Many Treaty Nations oppose Canada’s Indigenous Rights Framework

First Nations leaders are opposed to Canada's Indigenous Rights Framework.

(November 16, 2018) – Several Alberta Treaty Chiefs oppose and reject the federal government’s Indigenous Rights Framework. The Alberta Treaty Chiefs join other organizations advocating on behalf of their leadership and citizens, such as the Anishnabek Nation leadership, the Association of Iroquois and Allied Indians (AIAI), who reject the framework and all of its associated processes.

 At an Alberta Assembly of Treaty Chiefs meeting many Treaty Nations have stated their opposition to Canada’s proposed Indigenous Rights and Recognition Framework Legislation. 

Several Treaty Chiefs have sent letters to Prime Minister Justin Trudeau to ensure that the positions of Treaty Nations is on record regarding rejection of Canada’s Proposed Indigenous Rights Recognition and Implementation Framework.  The letters are in response to Minister Carolyn Bennett’s public message, “No stopping the framework, says Minister Bennett, but she’s listening (October 29, 2018).” 

 “The First Nations have made it known publicly and in writing that Canada’s aggressive agenda to expedite plans to create legislation designed to deny our rights to lands and resources have been done all without our Free Prior and Informed Consent (FPIC).  This does not bring Honour to the Crown,” stated Chief Craig Makinaw.

“Our sacred treaty matters were not addressed – instead the Minister in July of 2018 sent out a form letter that completely mischaracterized the process and did not include one word on the treaty issues raised in our letter. Onion Lake was not the only Nation to send a letter against the process.  Canada has chosen to ignore those letters resorting to fabrications,” stated Okimaw Henry Lewis.

There was an expedited engagement period for the Framework process, and the results contained in the roll-up documents were selective in nature, supporting only Canada’s pre-determined positions and goals and were dispensed only at federally pre-selected and managed meetings, and not released to our Nations.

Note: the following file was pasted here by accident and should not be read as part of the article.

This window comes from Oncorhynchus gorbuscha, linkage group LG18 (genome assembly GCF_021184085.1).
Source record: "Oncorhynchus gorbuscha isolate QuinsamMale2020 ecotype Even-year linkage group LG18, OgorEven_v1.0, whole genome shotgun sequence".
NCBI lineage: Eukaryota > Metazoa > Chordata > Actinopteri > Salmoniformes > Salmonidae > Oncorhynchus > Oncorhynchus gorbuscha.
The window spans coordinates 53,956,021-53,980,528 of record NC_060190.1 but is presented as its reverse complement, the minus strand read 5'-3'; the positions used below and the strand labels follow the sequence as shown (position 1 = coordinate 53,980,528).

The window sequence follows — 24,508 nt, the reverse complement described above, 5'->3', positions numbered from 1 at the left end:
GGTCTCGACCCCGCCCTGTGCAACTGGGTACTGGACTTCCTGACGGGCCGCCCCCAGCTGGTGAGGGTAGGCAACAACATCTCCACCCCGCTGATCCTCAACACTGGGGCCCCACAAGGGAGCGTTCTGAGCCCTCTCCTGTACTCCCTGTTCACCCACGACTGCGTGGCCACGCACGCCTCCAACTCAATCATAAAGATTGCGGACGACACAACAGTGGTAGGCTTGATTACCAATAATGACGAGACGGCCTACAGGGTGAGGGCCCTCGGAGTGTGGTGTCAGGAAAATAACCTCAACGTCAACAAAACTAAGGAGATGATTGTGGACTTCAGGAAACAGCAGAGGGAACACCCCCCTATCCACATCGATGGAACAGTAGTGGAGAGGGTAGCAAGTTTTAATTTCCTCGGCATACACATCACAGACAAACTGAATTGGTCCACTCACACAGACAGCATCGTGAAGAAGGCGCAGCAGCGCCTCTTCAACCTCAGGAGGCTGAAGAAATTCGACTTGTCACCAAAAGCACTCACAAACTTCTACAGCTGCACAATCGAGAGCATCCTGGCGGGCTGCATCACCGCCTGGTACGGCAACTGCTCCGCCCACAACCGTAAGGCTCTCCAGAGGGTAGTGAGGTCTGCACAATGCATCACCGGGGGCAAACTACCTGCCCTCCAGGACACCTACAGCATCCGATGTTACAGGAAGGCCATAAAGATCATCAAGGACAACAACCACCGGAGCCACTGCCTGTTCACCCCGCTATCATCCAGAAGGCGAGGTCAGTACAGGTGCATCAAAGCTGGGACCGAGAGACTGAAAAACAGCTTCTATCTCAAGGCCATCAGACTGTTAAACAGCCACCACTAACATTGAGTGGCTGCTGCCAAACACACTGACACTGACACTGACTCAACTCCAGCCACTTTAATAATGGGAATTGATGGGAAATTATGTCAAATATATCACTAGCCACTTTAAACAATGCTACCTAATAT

Chief Kurt Burnstick has stated:  “As Treaty Peoples, Canada always must bring the honour of the Crown into dealings with our Nations. The present process is full of sharp dealings that bring no honour to either the Crown or the state of Canada.”

“The Framework is in direct conflict with our Treaty, inherent rights and title.   The process does not recognize nor respect our jurisdiction,” stated Chief Tony Alexis.

“It is clear for our First Nations that continuing with this process will result in a major set-back for the renewal of the relationship between Canada and Treaty First Nations,” stated Chief Billy Morin.

“In light of the deteriorating situation in Canada, the Treaty Peoples have tried many ways to open a dialogue with Canada. We have written letters and provided materials to Canada without any formal response.  For the sake of our Peoples’ and our children’s children, we must collectively find a path to advance and implement the Treaty made with the British Crown,” stated Chief Eddy Makokis.

 “The Anishinabek Nation leadership have unanimously rejected and oppose any future development of Canada’s Indigenous Rights Framework,” says Anishinabek Nation Grand Council Chief Glen Hare. “Something as crucial as this should not be subject to timelines. We are always dealing with last minute compliance from Canada.”

On February 14, 2018, the Government of Canada announced their intent to create a federal framework on Indigenous Rights based on their interest to renew the relationship with Indigenous Peoples. The federal government has recently announced the delay in the implementation of the Indigenous Rights Framework until after the 2019 federal election.

 The implementation of the Indigenous Rights Framework will further entrench infringements of First Nation jurisdiction by the federal government through empowerment of Section 35 of the Canadian Constitution.

The Indigenous Rights Framework is separate and apart from the fulfillment of treaty obligations of the federal government.

 The Anishinabek Nation notified Canada formally in April 2018 that any discussions on this issue must occur directly with Anishinabek Nation Chiefs. To date, those discussions have not taken place.

 “There has been no evidence of a partnership approach and no nation-to-nation discussions,” adds Grand Council Chief Hare. “Once again, we’re being left in the dark and out of conversations that we need to be a part of, especially because it directly impacts us.”



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